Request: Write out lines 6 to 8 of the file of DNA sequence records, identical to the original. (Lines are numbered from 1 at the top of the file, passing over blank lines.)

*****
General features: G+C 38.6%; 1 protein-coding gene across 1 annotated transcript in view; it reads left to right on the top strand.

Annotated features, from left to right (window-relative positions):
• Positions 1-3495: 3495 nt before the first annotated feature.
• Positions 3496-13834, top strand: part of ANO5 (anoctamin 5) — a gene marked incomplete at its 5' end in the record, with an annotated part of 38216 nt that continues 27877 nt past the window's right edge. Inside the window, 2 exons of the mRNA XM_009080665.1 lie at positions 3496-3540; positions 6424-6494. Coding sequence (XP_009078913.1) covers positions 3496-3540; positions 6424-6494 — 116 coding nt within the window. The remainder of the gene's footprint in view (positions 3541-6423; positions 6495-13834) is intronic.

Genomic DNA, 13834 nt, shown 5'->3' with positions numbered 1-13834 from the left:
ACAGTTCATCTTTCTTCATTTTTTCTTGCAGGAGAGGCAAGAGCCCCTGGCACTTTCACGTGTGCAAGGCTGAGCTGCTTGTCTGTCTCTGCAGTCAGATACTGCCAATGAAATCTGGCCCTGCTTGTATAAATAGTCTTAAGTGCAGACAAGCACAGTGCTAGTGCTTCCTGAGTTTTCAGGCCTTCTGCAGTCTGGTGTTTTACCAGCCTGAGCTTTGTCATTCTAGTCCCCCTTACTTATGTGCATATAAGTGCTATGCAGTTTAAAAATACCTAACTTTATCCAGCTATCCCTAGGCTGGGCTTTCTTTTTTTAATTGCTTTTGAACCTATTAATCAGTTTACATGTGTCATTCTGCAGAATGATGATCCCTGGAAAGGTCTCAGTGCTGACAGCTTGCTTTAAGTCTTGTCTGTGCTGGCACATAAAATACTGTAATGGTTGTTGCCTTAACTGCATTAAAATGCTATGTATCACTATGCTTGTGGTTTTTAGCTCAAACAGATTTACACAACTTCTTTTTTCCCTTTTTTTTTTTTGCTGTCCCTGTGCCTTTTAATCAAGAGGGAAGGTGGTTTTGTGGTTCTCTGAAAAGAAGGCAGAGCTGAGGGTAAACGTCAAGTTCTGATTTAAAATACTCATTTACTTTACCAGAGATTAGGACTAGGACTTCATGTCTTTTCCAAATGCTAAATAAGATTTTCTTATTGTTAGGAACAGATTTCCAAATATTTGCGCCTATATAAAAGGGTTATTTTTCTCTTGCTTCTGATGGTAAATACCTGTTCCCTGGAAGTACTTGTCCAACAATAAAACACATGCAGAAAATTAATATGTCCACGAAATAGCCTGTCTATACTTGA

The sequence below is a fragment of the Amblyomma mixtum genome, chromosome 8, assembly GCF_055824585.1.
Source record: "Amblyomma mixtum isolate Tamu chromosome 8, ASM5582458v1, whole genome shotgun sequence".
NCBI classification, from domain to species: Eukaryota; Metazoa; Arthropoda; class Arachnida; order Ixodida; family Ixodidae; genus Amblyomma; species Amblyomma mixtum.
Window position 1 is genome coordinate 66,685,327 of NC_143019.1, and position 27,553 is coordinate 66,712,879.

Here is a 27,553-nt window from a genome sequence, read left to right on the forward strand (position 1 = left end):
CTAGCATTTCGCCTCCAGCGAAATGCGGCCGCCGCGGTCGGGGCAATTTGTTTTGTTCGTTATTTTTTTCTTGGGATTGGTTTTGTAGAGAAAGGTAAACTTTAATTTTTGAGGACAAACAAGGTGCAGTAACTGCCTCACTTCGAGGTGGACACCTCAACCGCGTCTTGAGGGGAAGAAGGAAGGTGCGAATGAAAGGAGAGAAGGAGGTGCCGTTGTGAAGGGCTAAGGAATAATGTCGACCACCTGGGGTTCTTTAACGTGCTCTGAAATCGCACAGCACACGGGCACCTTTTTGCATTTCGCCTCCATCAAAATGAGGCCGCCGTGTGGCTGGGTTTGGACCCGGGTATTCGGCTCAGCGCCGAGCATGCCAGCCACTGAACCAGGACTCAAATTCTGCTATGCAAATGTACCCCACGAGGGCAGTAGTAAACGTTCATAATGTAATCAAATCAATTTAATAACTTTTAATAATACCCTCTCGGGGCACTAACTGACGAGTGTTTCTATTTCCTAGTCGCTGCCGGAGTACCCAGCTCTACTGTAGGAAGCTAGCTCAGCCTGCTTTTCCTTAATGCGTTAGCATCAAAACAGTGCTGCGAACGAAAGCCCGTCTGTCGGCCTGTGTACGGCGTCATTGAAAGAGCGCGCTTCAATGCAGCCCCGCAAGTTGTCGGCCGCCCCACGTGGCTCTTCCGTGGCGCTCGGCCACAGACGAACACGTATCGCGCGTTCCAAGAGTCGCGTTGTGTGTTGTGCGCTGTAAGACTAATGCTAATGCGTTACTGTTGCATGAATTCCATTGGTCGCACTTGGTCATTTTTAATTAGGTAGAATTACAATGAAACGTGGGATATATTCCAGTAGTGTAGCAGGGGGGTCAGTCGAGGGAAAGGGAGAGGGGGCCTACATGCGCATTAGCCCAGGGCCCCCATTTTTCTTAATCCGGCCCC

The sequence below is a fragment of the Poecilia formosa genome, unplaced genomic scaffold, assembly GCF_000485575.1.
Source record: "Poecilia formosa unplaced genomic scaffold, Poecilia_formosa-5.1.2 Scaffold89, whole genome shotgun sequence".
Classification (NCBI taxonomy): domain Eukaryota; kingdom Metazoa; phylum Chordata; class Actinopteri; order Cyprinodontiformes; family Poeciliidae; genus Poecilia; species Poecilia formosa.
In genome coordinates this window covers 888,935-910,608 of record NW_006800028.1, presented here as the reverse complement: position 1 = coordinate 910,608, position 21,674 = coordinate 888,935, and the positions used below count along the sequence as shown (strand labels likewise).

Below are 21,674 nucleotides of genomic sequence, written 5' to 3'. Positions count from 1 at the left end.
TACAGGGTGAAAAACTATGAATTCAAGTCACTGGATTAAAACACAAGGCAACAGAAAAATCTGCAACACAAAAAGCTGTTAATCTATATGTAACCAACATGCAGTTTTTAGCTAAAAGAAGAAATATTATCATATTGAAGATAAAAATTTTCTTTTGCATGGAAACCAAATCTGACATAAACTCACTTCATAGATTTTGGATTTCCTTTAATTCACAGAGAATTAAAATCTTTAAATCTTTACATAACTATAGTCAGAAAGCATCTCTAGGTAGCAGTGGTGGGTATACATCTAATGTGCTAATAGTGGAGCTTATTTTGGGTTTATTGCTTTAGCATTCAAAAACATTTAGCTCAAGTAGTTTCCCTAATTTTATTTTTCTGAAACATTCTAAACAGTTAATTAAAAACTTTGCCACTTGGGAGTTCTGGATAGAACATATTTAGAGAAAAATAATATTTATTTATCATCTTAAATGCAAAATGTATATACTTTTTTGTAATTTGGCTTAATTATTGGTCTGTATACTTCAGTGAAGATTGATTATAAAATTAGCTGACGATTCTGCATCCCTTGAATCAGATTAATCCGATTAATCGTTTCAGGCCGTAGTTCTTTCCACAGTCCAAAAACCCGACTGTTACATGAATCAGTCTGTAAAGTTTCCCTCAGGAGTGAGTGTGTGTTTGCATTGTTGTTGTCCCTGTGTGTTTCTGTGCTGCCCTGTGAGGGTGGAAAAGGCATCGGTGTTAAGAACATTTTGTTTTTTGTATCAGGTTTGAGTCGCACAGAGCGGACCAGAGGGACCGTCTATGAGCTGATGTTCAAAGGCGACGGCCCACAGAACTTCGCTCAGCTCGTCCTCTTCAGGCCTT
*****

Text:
ACAGTTCATCTTTCTTCATTTTTTCTTGCAGGAGAGGCAAGAGCCCCTGGCACTTTCACGTGTGCAAGGCTGAGCTGCTTGTCTGTCTCTGCAGTCAGATACTGCCAATGAAATCTGGCCCTGCTTGTATAAATAGTCTTAAGTGCAGACAAGCACAGTGCTAGTGCTTCCTGAGTTTTCAGGCCTTCTGCAGTCTGGTGTTTTACCAGCCTGAGCTTTGTCATTCTAGTCCCCCTTACTTATGTGCATATAAGTGCTATGCAGTTTAAAAATACCTAACTTTATCCAGCTATCCCTAGGCTGGGCTTTCTTTTTTTAATTGCTTTTGAACCTATTAATCAGTTTACATGTGTCATTCTGCAGAATGATGATCCCTGGAAAGGTCTCAGTGCTGACAGCTTGCTTTAAGTCTTGTCTGTGCTGGCACATAAAATACTGTAATGGTTGTTGCCTTAACTGCATTAAAATGCTATGTATCACTATGCTTGTGGTTTTTAGCTCAAACAGATTTACACAACTTCTTTTTTCCCTTTTTTTTTTTTGCTGTCCCTGTGCCTTTTAATCAAGAGGGAAGGTGGTTTTGTGGTTCTCTGAAAAGAAGGCAGAGCTGAGGGTAAACGTCAAGTTCTGATTTAAAATACTCATTTACTTTACCAGAGATTAGGACTAGGACTTCATGTCTTTTCCAAATGCTAAATAAGATTTTCTTATTGTTAGGAACAGATTTCCAAATATTTGCGCCTATATAAAAGGGTTATTTTTCTCTTGCTTCTGATGGTAAATACCTGTTCCCTGGAAGTACTTGTCCAACAATAAAACACATGCAGAAAATTAATATGTCCACGAAATAGCCTGTCTATACTTGA

The sequence below is a fragment of the Amblyomma mixtum genome, chromosome 8, assembly GCF_055824585.1.
Source record: "Amblyomma mixtum isolate Tamu chromosome 8, ASM5582458v1, whole genome shotgun sequence".